- CONCLUSIONS: The proposed deep learning-based method provides an effective tool for CBCT scatter correction and holds significant value for quantitative imaging and image-guided radiation therapy.
- Analysis of hematologic parameters of donors, patients, and granulocyte concentrates to predict successful granulocyte transfusion. [Journal Article]
- BRBlood Res 2019; 54(1):52-56
- CONCLUSIONS: The TWBCC and ANC after GTx were significant factors to predict patients' outcome. Therefore, follow-up of those two parameters may be helpful to select or consider other therapeutic modalities including additional GTx.
- Robust segmentation of arterial walls in intravascular ultrasound images using Dual Path U-Net. [Journal Article]
- UUltrasonics 2019; 96:24-33
- A Fully Convolutional Network (FCN) based deep architecture called Dual Path U-Net (DPU-Net) is proposed for automatic segmentation of the lumen and media-adventitia in IntraVascular UltraSound (IVUS…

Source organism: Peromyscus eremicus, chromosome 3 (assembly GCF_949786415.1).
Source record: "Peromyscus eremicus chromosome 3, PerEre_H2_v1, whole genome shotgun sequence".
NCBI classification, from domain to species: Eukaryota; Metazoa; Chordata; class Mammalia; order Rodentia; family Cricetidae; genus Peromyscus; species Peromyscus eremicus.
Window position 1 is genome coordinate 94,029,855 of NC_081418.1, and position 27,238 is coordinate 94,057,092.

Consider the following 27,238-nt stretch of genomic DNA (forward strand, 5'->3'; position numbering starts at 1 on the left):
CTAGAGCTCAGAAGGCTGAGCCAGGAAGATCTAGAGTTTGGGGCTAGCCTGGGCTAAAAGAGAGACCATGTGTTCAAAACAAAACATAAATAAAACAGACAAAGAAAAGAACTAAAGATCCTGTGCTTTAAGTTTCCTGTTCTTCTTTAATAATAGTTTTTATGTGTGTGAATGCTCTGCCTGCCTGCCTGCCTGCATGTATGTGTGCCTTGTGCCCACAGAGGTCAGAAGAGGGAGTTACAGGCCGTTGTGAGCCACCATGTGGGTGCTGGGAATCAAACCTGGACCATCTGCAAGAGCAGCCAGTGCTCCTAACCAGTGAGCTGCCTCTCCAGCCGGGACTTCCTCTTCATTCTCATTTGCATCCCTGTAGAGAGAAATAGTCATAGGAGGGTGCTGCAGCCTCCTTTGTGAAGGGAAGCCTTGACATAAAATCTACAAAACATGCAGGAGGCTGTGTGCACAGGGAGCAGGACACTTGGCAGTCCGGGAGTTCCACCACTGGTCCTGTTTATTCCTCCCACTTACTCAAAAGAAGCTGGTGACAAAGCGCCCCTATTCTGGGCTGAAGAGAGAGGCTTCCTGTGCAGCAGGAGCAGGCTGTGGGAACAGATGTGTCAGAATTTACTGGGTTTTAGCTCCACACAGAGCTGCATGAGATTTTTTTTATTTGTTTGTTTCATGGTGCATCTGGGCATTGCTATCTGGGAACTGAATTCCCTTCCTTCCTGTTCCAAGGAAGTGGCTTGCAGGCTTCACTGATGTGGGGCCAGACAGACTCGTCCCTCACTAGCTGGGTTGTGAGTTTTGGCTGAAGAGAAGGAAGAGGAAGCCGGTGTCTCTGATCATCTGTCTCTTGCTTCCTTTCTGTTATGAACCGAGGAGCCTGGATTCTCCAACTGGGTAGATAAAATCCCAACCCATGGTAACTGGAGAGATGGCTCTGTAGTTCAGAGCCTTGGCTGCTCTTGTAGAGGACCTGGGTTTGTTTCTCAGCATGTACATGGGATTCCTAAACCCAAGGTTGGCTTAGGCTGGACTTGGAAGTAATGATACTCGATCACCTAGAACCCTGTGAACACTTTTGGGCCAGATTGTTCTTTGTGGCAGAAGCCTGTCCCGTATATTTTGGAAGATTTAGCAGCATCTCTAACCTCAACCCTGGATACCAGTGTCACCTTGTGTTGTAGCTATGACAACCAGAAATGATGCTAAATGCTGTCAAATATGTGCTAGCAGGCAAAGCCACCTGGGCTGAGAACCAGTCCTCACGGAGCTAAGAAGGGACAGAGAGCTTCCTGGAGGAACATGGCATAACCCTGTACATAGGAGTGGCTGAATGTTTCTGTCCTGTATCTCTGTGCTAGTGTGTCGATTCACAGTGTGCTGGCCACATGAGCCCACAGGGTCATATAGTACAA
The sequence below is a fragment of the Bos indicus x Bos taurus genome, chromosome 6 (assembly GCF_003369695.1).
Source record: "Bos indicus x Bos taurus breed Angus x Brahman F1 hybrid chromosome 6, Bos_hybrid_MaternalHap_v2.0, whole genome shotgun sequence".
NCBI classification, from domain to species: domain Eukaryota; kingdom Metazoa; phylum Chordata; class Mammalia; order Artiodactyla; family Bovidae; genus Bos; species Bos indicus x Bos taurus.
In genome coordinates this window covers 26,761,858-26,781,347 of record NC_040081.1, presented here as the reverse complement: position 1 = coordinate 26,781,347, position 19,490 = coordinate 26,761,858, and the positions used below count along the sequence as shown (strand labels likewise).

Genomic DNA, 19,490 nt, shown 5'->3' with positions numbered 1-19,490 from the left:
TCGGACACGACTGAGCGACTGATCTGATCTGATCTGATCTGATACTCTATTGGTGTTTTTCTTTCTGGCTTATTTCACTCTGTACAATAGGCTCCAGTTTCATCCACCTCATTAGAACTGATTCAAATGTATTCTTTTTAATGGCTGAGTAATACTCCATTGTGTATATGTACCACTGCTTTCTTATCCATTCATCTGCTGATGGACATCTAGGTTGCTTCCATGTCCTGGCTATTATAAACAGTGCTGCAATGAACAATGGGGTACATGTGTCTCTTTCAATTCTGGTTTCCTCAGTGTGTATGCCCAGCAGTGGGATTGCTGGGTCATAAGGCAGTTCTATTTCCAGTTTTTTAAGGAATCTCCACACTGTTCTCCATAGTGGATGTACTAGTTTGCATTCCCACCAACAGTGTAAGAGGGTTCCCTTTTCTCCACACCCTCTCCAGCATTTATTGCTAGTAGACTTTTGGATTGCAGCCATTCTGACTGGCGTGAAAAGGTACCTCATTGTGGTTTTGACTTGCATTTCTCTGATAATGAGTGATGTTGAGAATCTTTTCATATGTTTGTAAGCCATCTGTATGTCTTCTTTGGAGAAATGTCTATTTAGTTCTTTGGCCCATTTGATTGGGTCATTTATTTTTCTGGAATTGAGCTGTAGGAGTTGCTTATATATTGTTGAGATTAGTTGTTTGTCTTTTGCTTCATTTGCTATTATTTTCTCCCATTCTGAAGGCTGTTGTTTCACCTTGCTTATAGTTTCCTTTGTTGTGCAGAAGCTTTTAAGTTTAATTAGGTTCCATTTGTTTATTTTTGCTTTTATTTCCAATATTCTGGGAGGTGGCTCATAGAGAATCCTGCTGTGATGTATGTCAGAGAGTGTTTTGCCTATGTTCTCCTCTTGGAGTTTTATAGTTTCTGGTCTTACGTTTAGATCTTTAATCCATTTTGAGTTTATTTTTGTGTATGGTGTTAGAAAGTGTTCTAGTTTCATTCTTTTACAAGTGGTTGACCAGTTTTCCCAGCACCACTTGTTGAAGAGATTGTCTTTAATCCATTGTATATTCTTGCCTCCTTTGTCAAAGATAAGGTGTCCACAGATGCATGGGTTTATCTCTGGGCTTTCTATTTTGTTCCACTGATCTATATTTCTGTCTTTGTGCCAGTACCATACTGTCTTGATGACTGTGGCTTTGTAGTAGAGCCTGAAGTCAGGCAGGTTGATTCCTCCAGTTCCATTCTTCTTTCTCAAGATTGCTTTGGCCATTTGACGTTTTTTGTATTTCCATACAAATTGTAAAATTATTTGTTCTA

A Fully Convolutional Network (FCN) based deep architecture called Dual Path U-Net (DPU-Net) is proposed for automatic segmentation of the lumen and media-adventitia in IntraVascular UltraSound (IVUS) frames, which is crucial for diagnosis of many cardiovascular diseases and also for facilitating 3D reconstructions of human arteries. One of the most prevalent problems in medical image analysis is the lack of training data. To overcome this limitation, we propose a twofold solution. First, we introduce a deep architecture that is able to learn using a small number of training images and still achieves a high degree of generalization ability. Second, we strengthen the proposed DPU-Net by having a real-time augmentor control the image augmentation process. Our real-time augmentor contains specially-designed operations that simulate three types of IVUS artifacts and integrate them into the training images. We exhaustively assessed our twofold contribution over Balocco's standard publicly available IVUS 20 MHz and 40 MHz B-mode dataset, which contain 109 training image, 326 test images and 19 training images, 59 test images, respectively. Models are trained from scratch with the training images provided and evaluated with two commonly used metrics in the IVUS segmentation literature, namely Jaccard Measure (JM) and Hausdorff Distance (HD). Experimental results show that DPU-Net achieves 0.87 JM, 0.82 mm HD and 0.86 JM, 1.07 mm HD over 40 MHz dataset for segmenting the lumen and the media, respectively. Also, DPU-Net achieves 0.90 JM, 0.25 mm HD and 0.92 JM, 0.30 mm HD over 20 MHz images for segmenting the lumen and the media, respectively. In addition, DPU-Net outperforms existing methods by 8-15% in terms of HD distance. DPU-Net also shows a strong generalization property for predicting images in the test sets that contain a significant amount of major artifacts such as bifurcations, shadows, and side branches that are not common in the training set. Furthermore, DPU-Net runs within 0.03 s to segment each frame with a single modern GPU (Nvidia GTX 1080). The proposed work leverages modern deep learning-based method for segmentation of lumen and the media vessel walls in both 20 MHz and 40 MHz IVUS B-mode images and achieves state-of-the-art results without any manual intervention. The code is available online at https://github.com/Kulbear/IVUS-Ultrasonic.